Skip to main content Skip to header navigation

7 Essential Tips for Vacationing With Other Families

When my kids were young, several times we rented a house at the beach for a week with my best friend from college and her family. Now, almost a decade later, we all look back on those vacations and recall the fun we had hanging out together. While our memories of these trips are happy ones, there were also many moments of tension and even arguments. The reality is that vacationing with other families can be stressful, particularly if you have different parenting styles or financial constraints. Being great friends doesn’t always mean you’re vacation-compatible — especially when kids are involved. But if everyone is willing to communicate their needs and compromise, it can be a lot of fun.

Here’s how to make the most of your double (or triple, or quadruple?!) family vacation.

More: Our Editors Share Their Most Memorable Vacation Spots

1. Communicate parenting styles

Everyone parents differently. To vacation together successfully, it’s important to discuss each family’s rules and style before you leave. On our first trip together, my friend and I discovered that we knew very little about each other’s parenting styles, even though we spoke on the phone daily. It took some adjustments and flexibility on all of our parts to find common ground and compromise; rules about bedtimes and sugary snacks had to be bent a little so that everyone could enjoy the vacation.

2. Outline vacation goals

Be honest about what your family’s vacation goals are. Do you prefer to sightsee or mostly sit on the beach? Do you enjoy cooking at home or usually go out for every meal? Don’t assume that you have the same idea about what it means to be on vacation. Be up-front and honest before you start planning to go away together. Again, it’s all about compromise. And if you find that you don’t share a lot of common vacation interests with this particular friend and their family, it might be wise to reconsider.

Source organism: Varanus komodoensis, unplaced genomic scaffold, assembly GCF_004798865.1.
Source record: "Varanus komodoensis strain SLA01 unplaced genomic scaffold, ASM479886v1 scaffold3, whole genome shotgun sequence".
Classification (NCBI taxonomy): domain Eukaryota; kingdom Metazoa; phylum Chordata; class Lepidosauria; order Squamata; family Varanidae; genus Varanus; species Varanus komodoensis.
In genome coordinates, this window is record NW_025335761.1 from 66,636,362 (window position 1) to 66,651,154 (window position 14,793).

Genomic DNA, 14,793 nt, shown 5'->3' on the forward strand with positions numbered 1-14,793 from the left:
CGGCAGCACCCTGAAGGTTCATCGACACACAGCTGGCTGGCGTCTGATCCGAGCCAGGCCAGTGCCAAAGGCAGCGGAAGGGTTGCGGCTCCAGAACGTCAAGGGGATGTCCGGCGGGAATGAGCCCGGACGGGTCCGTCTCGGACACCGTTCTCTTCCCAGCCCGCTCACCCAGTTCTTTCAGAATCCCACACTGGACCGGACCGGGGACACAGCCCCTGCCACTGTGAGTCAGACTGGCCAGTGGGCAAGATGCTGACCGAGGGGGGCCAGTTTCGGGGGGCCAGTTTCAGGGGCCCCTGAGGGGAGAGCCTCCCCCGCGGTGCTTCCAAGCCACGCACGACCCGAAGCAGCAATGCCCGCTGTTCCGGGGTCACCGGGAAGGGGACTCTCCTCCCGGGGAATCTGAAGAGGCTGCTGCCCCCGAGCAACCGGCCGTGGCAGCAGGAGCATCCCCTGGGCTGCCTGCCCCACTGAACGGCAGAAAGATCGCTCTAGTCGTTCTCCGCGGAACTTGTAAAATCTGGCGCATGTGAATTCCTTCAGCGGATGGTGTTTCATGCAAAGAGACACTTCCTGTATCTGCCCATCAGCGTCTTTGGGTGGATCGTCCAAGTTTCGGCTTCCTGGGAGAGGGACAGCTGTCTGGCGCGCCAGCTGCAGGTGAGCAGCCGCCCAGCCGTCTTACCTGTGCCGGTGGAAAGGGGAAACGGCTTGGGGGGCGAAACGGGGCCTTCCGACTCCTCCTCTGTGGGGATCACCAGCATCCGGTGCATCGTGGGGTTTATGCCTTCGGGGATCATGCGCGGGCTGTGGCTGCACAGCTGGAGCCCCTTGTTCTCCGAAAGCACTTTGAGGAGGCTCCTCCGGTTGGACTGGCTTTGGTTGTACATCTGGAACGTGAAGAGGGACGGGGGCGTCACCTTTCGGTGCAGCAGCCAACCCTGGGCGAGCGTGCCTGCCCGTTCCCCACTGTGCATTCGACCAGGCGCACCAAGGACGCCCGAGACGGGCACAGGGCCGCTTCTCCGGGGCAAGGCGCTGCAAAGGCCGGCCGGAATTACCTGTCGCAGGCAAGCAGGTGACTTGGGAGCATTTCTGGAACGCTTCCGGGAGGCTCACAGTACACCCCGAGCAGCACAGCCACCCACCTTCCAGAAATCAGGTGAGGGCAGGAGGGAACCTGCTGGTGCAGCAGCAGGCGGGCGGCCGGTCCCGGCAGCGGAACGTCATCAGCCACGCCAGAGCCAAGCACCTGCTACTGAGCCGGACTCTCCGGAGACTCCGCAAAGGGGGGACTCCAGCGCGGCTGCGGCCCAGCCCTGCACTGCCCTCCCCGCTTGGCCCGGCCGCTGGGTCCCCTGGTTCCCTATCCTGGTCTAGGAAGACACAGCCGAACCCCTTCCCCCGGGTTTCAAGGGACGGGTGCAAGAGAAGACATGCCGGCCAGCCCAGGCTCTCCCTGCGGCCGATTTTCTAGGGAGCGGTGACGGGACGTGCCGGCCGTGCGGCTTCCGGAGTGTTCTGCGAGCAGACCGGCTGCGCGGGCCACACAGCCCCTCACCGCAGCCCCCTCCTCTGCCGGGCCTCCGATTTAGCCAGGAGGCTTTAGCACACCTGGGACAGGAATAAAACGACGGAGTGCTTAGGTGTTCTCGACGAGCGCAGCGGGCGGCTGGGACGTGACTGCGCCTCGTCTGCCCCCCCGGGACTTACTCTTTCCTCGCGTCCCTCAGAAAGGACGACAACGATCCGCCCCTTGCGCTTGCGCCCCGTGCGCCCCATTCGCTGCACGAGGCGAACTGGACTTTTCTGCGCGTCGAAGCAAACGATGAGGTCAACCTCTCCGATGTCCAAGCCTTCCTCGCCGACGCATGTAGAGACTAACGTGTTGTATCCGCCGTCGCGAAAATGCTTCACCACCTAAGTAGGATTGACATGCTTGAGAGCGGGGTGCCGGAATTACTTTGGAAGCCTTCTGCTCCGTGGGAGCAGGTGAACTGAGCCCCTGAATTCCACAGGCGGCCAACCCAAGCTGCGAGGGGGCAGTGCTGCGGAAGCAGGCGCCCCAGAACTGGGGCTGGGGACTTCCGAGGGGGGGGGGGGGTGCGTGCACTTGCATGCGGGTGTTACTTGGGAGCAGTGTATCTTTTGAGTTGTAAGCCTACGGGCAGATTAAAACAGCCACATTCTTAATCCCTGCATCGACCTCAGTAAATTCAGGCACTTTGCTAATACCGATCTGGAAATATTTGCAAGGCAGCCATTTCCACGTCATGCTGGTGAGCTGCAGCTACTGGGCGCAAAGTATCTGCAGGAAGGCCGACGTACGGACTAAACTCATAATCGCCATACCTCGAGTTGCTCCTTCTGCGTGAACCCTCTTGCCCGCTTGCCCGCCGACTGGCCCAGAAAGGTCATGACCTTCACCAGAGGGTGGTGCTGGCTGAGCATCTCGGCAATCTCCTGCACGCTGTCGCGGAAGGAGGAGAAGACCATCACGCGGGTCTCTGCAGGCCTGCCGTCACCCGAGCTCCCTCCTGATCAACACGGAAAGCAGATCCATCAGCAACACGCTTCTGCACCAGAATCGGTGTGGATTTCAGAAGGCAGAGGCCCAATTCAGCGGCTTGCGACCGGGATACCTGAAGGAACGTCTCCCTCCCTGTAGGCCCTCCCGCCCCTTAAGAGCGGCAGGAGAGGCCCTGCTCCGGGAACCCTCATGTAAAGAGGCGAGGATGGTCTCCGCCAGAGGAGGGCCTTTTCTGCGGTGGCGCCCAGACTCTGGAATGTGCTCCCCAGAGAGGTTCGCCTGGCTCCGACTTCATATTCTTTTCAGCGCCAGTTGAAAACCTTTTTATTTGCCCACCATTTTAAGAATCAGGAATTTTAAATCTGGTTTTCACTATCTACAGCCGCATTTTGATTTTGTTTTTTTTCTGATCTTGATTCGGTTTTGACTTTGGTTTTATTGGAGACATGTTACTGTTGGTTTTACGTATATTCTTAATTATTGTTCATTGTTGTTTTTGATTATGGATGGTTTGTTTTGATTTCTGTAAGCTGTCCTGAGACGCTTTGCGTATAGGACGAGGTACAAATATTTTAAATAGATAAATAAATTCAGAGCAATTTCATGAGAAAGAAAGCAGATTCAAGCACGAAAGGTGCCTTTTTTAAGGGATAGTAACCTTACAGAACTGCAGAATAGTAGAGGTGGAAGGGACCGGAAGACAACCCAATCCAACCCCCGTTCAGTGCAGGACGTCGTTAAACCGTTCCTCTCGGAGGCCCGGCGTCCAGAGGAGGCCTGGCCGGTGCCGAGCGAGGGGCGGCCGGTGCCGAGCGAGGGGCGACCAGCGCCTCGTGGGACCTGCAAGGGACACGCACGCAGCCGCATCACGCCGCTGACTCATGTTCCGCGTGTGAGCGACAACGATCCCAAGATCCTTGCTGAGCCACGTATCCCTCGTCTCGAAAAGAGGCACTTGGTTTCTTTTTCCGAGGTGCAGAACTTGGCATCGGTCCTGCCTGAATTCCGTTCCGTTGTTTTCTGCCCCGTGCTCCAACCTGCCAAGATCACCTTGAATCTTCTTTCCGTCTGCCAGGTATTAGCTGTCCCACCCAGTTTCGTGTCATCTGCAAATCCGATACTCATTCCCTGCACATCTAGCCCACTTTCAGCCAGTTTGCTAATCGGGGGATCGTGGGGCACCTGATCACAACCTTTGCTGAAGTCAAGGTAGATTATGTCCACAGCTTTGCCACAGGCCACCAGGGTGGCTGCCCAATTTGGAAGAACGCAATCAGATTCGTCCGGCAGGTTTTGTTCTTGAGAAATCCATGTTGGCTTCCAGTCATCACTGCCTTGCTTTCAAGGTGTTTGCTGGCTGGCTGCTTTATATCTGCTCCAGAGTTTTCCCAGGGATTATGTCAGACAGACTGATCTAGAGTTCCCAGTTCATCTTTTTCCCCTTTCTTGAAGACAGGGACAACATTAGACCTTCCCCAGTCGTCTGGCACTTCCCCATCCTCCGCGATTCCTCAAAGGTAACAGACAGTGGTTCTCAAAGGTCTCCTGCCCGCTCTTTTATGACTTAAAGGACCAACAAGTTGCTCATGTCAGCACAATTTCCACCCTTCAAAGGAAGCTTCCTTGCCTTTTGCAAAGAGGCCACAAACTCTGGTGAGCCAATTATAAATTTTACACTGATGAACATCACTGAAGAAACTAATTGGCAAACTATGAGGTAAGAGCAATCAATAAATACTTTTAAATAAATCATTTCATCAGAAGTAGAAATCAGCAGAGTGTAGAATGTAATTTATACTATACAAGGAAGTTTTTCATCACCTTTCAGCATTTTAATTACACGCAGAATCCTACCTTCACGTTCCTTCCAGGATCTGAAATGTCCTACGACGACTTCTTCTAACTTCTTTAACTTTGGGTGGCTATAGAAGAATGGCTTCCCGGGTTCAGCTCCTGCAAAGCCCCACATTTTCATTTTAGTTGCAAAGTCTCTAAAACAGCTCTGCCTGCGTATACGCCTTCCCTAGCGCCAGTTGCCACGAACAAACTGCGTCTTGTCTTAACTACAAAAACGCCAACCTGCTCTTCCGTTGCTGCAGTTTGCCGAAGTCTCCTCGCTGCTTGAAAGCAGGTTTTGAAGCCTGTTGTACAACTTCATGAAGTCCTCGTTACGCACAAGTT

More: Summer Nighttime Activities the Whole Family Will Love

3. Be considerate

When you’re sharing a living space, you have to be considerate of others. Be quiet in the morning if others are sleeping. Don’t leave clothes in common areas or dishes in the sink. If you are making a meal or going on a coffee run, ask if anyone else wants something. These little things can make a huge difference in your collective vacation experience.

4. Think about hiring help

That first summer, we realized quickly that traveling with families is not relaxing like our pre-kids vacations were. Renting a beach house also meant we still had the same chores as we did at home, only with different scenery and a lot more sand to sweep up. So, the following summer, we decided to bring along a sitter to help with the kids — and allow us to have a few grown-up nights out. If you can’t hire help, consider taking turns with each other’s kids so that all the adults get some downtime.

5. Discuss finances in advance

Make sure everyone is on the same page about the vacation budget. Will you split meals and groceries evenly, or will you allocate? Whatever you decide is fine as long as everyone knows what to expect in advance.

More: I Made Friends With My Kid’s Friend’s Parents — & It Was a Mistake

6. Split up into different groups

One of the keys to a successful vacation with other families is not doing everything together. Even best friends can get on each other’s nerves and need some time alone or in a smaller group. On our trips, my girlfriend and I would go to spin class in the morning while our husbands took the kids to breakfast. In the afternoon, we would be on duty and our husbands would have some downtime. One or two days, we would go to lunch or dinner with just our own families. By spending some time apart each day, we were able to enjoy our time together more.

7. Stay positive

Things can go wrong on vacation, and you need to pack a positive attitude. One year, it rained for five of the seven days we were at the beach. Let’s just say there was not much to do; everyone was getting cranky and stir-crazy cooped up in the house. Rather than continuing to complain, we really had to dig deep to come up with activities. We completed a 1,000-piece puzzle, went to the arcade and power-walked in a torrential downpour (after which we ate the most delicious pizza ever). On paper, it was one of the worst vacations we have ever been on, and yet we all still talk about that trip fondly. It turns out you don’t need sunshine to create memories.

A version of this article was originally published in June 2017.

Leave a Comment

Comments are closed.